4. What kind of mother is Lila? Give examples from the book to support your observations. Is she the mother that Sydney needed as a child? Is she a good mother to Sydney now? Why is Sydney’s first memory of Lila significant?
5. As Sydney prepares for her trip to San Francisco, she says, “Mer was my best friend. She knew me. She knew the me I was then.” She also mentions her friends’ tendencies to forget about her famous mother, noting, “I loved being the me I really was. Not the me I was in relation to someone else.” How many versions of Sydney do you see in these pages? How does she change from the girl that Meredith knew? Which version do you think is her true self? Explain your answers using evidence from the book.
6. Early on in the story, Sydney says, “Being looked at and being seen are two entirely different things. And when you are looked at but not seen, you are an object. A napkin. A magazine. A knife.” Who or what is looked at but not seen in this story? Why do you think that is? Do you think Lila looks at or sees Sydney? Explain your answers.
7. Knowing what you do about how the summer ends, what is the significance of the knife in the above quote?
8. What do you think Lila sees in men she dates? How does Lila act in these relationships? What does she try to get from them? Do you think Sydney looks for any of the same characteristics in men? Do you think there are unconscious behaviors or ideas that you take from your parents or other adults in your lives?
9. Partway through the summer, Sydney realizes that she no longer likes books by R. W. Wright. What is it about these books that rubs her the wrong way? Does she find parallels to Wright’s attitudes toward women in her own life? Explain your answers using examples from the novel.
10. Why is it easier, especially at first, for Nicco and Sydney to communicate through pictures instead of words? How might this relate to the workings of the Camera Obscura and the way Sydney sees the world? Do you think Nicco and Sydney look at or see each other?
11. What does Sydney mean when she says, “Everything that summer sat at the edge of a cliff. The Cliff House, the labyrinth, the Camera Obscura, our house. Lila. The summer itself. Me.”? Which of these things are endangered by their proximity to the cliff’s edge? How might a person sit at the edge of a cliff?
12. Why does seeing the flasher affect Sydney so much more negatively than seeing the nude sunbathers on Baker Beach? Do you think she is surprised by her reaction? Is there anyone else who robs Sydney of her power and agency like the flasher does? How do these experiences impact her actions?
13. Discuss the phrase ladies’ man. Does it have negative or positive connotations? Can you think of a parallel phrase that applies to women? How does being surrounded by ladies’ men affect the way that Sydney feels about her sexuality and her connection to men? Can you relate to Sydney’s thoughts or experiences?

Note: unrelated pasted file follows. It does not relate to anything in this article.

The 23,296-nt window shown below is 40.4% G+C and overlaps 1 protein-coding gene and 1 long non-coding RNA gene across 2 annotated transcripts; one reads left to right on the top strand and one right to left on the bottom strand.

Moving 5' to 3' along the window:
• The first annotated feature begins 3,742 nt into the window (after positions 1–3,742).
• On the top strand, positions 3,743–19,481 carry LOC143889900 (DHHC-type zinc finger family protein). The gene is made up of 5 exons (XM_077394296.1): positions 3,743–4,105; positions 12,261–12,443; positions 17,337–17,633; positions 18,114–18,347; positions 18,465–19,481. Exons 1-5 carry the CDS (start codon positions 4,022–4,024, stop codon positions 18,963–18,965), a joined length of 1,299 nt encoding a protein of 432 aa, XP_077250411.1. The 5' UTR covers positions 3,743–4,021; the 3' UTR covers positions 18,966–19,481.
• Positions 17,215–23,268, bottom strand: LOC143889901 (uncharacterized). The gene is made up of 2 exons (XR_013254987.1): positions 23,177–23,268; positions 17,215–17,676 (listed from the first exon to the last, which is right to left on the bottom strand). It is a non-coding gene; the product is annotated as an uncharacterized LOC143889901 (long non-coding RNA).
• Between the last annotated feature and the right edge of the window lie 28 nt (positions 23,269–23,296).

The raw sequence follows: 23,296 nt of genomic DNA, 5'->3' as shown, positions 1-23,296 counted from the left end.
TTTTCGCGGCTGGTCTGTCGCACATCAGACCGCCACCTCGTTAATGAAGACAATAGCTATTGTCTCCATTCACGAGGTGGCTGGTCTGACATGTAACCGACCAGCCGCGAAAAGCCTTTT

14. How does the construction worker treat Sydney? What does he represent? Does Sydney want his attention? Why is she so upset when he calls her “Princess”? Why does she stop short of telling him how wrong he was to catcall her? What would you have done if you were in Sydney’s shoes?
15. Why did Meredith’s visit go so badly? What could Sydney have done to make it better? Why didn’t Sydney go with Meredith when she had the chance? What do you think would have happened if she had?
16. How is Nicco different from the other men in Sydney’s life? In what ways is he similar? Why is Sydney so drawn to him? Do you think she will eventually let him back into her life?
17. Jake calls Sydney a slut when he catches her with Nicco. How did this make you feel? What does Sydney think about this word? Who are her role models for sex and relationships, and what does she learn from them?
18. Does Sydney like the art that Jake brings into the house? How does it make her feel? Why do you think this book is called Girl, Unframed?
19. Why does Sydney take the blame for Jake’s death? Why does Lila allow her to? How does their relationship change after Sydney does this? How does Sydney herself change?
20. Why do you think the author chose to start each chapter with a running list of evidence? How does it affect the pacing of the story? What information does it give you about how Sydney’s summer will end? Do you think this was an effective way of sharing that information?
1. A number of artists and works of art are mentioned in the book. Choose one of these artists and study their works. Research their attitudes toward and treatments of women. Then write an essay about how these attitudes are reflected in their artwork.
2. Create your own work of art depicting your version of a “beautiful” woman. You can base it on one of the works mentioned in the book, or start from scratch. Will your woman have a mouth? A head? Will she have her own power and agency? How will you incorporate emotion or circumstance?
3. This book is dripping with similes and metaphors. Find your favorite example of this literary device from the book, and then take a turn at writing your own. What do these elements add to the book? How do they help to develop a writing style?
4. One of the detectives didn’t believe Sydney had killed Jake, but the grand jury heard arguments that she had. Pretend that you are a lawyer for the prosecution, and build your case. Can you prove that Lila was the killer? What exhibits would you enter as evidence? Who would you call to the stand? How might your choices impact the trajectory of the trial? Work with a small group to discuss and map out your plan.
5. Sydney and Nicco visit a number of San Francisco landmarks, including Alcatraz, the Camera Obscura, and the labyrinth. What landmarks in your community would you want Sydney to see if she came for a visit? Why are they important to you or your community? Get a group together to visit one or more of these landmarks, and try to experience them as though for the first time.
6. Nicco fills his notebook with the little moments that he wants to remember, like a toddler with sandy knees or an elderly couple holding hands. Spend a day writing down your own observations and overheard phrases. Consider using them as inspiration for a poem or short story, or share your most surprising and unexpected records with a classmate. Did this experience cause you to look at anything differently? Will you continue to write down your observations?
Guide written by Cory Grimminck, Director of the Portland District Library in Michigan.